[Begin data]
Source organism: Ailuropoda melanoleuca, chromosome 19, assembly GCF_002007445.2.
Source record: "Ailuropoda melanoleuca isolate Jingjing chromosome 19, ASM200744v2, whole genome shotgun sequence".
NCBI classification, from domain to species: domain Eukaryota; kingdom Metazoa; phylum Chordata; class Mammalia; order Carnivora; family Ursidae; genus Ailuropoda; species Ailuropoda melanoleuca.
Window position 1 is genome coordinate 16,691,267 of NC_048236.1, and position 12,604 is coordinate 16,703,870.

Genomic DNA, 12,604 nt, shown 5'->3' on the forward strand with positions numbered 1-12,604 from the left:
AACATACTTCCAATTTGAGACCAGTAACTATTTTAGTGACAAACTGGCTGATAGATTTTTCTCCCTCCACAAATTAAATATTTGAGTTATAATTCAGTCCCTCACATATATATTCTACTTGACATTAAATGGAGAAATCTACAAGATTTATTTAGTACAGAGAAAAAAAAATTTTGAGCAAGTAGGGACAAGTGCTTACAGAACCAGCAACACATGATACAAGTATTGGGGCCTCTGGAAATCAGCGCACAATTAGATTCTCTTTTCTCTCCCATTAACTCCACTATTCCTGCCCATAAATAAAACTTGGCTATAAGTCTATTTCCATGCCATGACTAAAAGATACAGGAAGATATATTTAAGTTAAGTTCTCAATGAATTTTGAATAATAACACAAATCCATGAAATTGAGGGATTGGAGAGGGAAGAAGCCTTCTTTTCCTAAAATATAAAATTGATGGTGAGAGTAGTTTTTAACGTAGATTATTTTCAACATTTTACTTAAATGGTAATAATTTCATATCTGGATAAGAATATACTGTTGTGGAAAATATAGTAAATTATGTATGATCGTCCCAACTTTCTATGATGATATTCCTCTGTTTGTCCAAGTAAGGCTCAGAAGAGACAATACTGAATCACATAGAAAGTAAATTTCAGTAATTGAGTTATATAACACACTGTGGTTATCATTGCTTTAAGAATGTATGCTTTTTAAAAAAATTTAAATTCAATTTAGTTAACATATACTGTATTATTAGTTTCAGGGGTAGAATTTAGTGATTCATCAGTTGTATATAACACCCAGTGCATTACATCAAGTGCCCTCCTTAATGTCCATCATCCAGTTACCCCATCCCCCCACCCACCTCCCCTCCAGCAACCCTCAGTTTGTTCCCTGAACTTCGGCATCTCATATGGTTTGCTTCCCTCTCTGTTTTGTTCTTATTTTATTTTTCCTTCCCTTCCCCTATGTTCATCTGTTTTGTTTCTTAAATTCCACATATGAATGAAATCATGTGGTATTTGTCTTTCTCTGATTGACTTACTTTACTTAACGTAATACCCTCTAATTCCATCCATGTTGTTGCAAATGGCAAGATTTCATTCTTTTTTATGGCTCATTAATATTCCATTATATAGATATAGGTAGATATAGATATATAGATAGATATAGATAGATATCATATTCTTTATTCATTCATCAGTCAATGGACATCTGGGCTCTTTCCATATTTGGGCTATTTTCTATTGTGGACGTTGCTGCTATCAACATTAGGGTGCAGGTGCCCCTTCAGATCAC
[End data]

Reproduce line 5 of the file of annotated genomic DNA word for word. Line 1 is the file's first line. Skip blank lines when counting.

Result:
Genomic DNA, 12,604 nt, shown 5'->3' on the forward strand with positions numbered 1-12,604 from the left: